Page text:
It’s a time-honored tradition in Las Vegas.
Would-be developers send out impressive renderings for a big project and get the stamp of approval from local government, plus some media coverage. But in the end, their idea never gets off the drawing board.
Current plans that haven’t materialized include ex-NBA player Jackie Robinson’s arena and hotel project on the north Strip and a 140,000-square-foot Smith’s supermarket in Henderson. The past few years, several developers also received approvals for apartment towers but haven’t built them.
The high-rise push doesn’t come close to the wild real estate bubble of the mid-2000s, when, during the “Manhattanization” of Las Vegas, investors laid out plans for towers throughout the valley, including on and near the Strip, downtown, and in the southwest valley.
Most were never built. In some cases, the project sites ended up as abandoned holes in the ground.
Today, Las Vegas’ construction market is heating up, although no one is building residential towers. Developers can’t fetch big enough rents to turn a profit, industry pros have said, but that hasn’t stopped investors from cooking up ideas.
Plans for Thunderbird Lofts called for the 15-story tower to occupy the Super 8 and Thunderbird motel sites on Las Vegas Boulevard between the Strip and downtown. The developer, Ilan Gorodezki, who owns the motels, said recently that he bought some adjacent property and that “our plans are still to build one day.”
He indicated the project could change, saying it “could also be a hotel,” and that he didn’t want to demolish everything and “get stuck with a hole in the ground.”
InvestPro Realty owner Kenny Lin, who set out to build the 18-story Avante Lofts at Hoover Avenue and Sixth Street, has put the vacant lot up for sale. The project is “not totally dead,” but construction costs have soared, and apartment rents aren’t high enough, he said.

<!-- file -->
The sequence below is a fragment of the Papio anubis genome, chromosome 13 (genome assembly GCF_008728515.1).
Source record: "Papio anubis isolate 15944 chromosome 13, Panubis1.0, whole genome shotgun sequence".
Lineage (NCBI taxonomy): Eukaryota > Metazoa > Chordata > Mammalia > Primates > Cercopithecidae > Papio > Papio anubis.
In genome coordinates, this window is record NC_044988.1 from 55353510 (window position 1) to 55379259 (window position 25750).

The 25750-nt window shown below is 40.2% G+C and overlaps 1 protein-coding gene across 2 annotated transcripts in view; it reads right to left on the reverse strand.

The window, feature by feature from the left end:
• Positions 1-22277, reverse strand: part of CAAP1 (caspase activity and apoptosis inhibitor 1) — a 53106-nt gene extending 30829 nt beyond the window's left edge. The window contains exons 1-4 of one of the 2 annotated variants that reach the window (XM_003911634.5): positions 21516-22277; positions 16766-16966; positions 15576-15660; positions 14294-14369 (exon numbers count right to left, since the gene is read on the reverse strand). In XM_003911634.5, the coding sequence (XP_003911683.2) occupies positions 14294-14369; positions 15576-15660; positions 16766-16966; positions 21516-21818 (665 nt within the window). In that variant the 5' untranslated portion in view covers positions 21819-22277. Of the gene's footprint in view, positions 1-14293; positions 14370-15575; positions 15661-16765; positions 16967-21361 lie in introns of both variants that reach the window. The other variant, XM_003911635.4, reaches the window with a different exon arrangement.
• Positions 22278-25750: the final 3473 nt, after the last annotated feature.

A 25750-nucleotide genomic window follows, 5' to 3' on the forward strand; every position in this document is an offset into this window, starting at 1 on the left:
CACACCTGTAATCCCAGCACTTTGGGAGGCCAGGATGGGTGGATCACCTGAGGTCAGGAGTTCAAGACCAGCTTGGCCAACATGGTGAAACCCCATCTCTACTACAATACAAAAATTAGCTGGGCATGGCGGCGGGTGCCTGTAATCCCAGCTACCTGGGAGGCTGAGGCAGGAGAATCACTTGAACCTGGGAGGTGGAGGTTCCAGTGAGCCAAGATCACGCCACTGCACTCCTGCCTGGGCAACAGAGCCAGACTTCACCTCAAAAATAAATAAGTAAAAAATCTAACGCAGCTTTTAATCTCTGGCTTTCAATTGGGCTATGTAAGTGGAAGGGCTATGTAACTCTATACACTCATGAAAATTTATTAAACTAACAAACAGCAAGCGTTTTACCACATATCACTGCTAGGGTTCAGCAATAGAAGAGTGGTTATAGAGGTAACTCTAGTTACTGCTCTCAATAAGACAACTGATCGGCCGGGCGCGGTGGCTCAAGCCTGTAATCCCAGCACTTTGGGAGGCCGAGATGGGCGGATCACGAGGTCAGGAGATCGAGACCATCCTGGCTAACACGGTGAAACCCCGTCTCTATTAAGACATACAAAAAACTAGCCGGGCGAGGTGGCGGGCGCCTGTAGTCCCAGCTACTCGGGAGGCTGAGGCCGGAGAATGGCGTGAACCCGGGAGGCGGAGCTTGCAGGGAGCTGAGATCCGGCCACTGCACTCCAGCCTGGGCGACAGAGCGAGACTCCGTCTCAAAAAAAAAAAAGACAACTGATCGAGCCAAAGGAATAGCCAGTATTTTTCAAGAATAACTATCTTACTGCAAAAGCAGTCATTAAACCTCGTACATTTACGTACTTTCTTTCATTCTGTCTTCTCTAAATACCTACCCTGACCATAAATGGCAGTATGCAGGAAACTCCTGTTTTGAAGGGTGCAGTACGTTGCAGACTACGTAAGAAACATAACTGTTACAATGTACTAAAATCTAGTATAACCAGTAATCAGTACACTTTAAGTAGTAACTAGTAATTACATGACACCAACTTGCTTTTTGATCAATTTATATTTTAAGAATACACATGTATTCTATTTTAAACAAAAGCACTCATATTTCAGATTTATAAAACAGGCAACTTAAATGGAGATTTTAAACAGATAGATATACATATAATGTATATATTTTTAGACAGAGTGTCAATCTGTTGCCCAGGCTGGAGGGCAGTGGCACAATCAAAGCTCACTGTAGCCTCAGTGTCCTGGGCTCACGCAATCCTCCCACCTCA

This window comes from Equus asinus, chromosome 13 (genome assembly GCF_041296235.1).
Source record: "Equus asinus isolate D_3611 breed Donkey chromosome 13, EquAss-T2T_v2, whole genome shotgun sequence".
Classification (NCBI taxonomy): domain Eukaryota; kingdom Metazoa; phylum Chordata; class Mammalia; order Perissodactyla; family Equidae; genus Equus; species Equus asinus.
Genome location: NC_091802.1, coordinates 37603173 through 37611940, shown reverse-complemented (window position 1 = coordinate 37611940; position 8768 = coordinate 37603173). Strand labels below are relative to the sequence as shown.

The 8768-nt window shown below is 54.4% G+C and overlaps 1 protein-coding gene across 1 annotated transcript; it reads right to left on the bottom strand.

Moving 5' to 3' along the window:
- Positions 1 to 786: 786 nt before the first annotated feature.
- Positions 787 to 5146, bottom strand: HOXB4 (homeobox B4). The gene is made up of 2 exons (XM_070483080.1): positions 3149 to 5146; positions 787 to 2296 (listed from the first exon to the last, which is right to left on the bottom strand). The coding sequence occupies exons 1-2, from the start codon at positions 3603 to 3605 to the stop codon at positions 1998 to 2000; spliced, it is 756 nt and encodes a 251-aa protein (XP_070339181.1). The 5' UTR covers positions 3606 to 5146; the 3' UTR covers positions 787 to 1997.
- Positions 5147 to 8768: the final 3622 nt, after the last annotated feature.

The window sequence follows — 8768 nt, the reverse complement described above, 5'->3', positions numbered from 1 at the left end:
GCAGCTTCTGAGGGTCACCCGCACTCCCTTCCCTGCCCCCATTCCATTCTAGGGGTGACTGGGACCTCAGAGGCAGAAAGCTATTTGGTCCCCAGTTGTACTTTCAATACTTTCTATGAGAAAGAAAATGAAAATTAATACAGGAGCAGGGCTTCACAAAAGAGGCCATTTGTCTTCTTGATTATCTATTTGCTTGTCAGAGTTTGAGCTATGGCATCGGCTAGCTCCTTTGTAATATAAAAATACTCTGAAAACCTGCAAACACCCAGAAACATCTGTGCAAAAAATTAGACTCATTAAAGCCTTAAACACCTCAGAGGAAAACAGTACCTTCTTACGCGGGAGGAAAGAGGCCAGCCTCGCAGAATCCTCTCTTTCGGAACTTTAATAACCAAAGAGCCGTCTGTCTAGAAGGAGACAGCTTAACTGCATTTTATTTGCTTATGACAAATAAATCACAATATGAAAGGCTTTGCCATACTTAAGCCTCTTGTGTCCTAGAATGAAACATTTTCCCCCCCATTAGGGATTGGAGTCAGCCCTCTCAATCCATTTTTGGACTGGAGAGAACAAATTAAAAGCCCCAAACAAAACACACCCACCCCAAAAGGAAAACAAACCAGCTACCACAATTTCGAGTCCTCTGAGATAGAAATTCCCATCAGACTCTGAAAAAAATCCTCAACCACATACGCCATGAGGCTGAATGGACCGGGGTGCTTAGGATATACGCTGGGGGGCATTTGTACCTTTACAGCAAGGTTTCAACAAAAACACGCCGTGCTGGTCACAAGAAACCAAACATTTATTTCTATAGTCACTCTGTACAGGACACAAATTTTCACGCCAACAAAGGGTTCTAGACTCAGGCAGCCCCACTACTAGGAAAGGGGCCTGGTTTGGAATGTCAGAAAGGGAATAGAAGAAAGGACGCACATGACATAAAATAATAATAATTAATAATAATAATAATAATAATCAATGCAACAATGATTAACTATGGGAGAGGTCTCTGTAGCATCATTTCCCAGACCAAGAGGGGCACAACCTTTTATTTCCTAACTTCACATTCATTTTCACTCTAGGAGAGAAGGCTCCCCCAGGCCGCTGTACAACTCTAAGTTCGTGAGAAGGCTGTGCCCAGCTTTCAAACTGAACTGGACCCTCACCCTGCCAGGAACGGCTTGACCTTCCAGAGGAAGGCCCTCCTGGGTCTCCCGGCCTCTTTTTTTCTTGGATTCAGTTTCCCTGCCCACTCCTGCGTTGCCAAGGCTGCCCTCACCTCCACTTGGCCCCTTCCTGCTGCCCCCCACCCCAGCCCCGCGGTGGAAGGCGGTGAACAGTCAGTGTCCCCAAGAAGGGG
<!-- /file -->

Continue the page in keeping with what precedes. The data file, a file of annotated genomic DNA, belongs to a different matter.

Kevin Plencner, developer of The Midtown-Downtown Project, said last year that his financing would be backed by the U.S. Department of Housing and Urban Development. He indicated recently that he was still trying to land a HUD-qualified contractor for the project, which called for 12- and 14-story buildings at Casino Center Boulevard and Hoover.
“We are cautious and conservative, which is why we are taking our time,” he said in an email.
Daniel Riceberg said his Downtown 57 project, which called for two 15-story towers near The Gay and Lesbian Community Center of Southern Nevada, is “100 percent moving forward” and that he lined up a partner in Chicago.
He also said he wants to make tenants pay rent with a digital currency created by his company BlockPark and offer incentives for paying on time.
Asked if he was worried that prospective tenants would be confused by this and live elsewhere, he said: “Not only am I not worried about it … (but) I think more people are going to come to the building because of the payment system.”
An executive with Florida East Coast Realty, which laid out plans last year for four 45-story towers on Sahara Avenue just east of the Strip, did not return a call seeking comment.
Your guess is as good as mine whether these projects get built. If they do, they’d offer new options for high-density living in a market filled with suburban subdivisions.
And if they don’t, that won’t be anything new.
Contact Eli Segall at email@example.com or 702-383-0342. Follow @eli_segall on Twitter.